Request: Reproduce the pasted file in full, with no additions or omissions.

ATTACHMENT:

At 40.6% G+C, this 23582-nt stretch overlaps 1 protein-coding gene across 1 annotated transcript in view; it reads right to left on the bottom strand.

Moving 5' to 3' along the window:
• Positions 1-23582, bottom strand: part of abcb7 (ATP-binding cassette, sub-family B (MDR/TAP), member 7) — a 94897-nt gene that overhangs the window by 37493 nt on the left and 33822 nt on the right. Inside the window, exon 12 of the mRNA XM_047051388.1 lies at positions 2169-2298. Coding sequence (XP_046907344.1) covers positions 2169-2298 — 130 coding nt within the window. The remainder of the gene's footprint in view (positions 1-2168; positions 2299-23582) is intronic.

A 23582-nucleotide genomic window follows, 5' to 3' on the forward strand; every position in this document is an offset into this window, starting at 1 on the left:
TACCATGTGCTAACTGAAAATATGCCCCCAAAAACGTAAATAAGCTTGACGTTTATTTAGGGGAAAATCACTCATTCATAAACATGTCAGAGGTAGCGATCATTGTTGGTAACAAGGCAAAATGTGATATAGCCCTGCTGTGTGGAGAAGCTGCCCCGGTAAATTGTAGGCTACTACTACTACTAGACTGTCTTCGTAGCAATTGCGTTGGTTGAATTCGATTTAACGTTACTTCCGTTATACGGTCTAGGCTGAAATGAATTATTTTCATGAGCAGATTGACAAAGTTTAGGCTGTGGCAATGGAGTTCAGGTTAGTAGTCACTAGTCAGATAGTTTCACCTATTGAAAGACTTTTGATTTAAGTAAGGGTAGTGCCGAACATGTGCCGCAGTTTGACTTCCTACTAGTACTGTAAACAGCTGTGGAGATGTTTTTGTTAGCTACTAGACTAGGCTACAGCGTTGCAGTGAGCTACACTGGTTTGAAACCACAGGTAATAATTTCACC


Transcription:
At 40.6% G+C, this 23582-nt stretch overlaps 1 protein-coding gene across 1 annotated transcript in view; it reads right to left on the bottom strand.

Moving 5' to 3' along the window:
• Positions 1-23582, bottom strand: part of abcb7 (ATP-binding cassette, sub-family B (MDR/TAP), member 7) — a 94897-nt gene that overhangs the window by 37493 nt on the left and 33822 nt on the right. Inside the window, exon 12 of the mRNA XM_047051388.1 lies at positions 2169-2298. Coding sequence (XP_046907344.1) covers positions 2169-2298 — 130 coding nt within the window. The remainder of the gene's footprint in view (positions 1-2168; positions 2299-23582) is intronic.

A 23582-nucleotide genomic window follows, 5' to 3' on the forward strand; every position in this document is an offset into this window, starting at 1 on the left:
TACCATGTGCTAACTGAAAATATGCCCCCAAAAACGTAAATAAGCTTGACGTTTATTTAGGGGAAAATCACTCATTCATAAACATGTCAGAGGTAGCGATCATTGTTGGTAACAAGGCAAAATGTGATATAGCCCTGCTGTGTGGAGAAGCTGCCCCGGTAAATTGTAGGCTACTACTACTACTAGACTGTCTTCGTAGCAATTGCGTTGGTTGAATTCGATTTAACGTTACTTCCGTTATACGGTCTAGGCTGAAATGAATTATTTTCATGAGCAGATTGACAAAGTTTAGGCTGTGGCAATGGAGTTCAGGTTAGTAGTCACTAGTCAGATAGTTTCACCTATTGAAAGACTTTTGATTTAAGTAAGGGTAGTGCCGAACATGTGCCGCAGTTTGACTTCCTACTAGTACTGTAAACAGCTGTGGAGATGTTTTTGTTAGCTACTAGACTAGGCTACAGCGTTGCAGTGAGCTACACTGGTTTGAAACCACAGGTAATAATTTCACC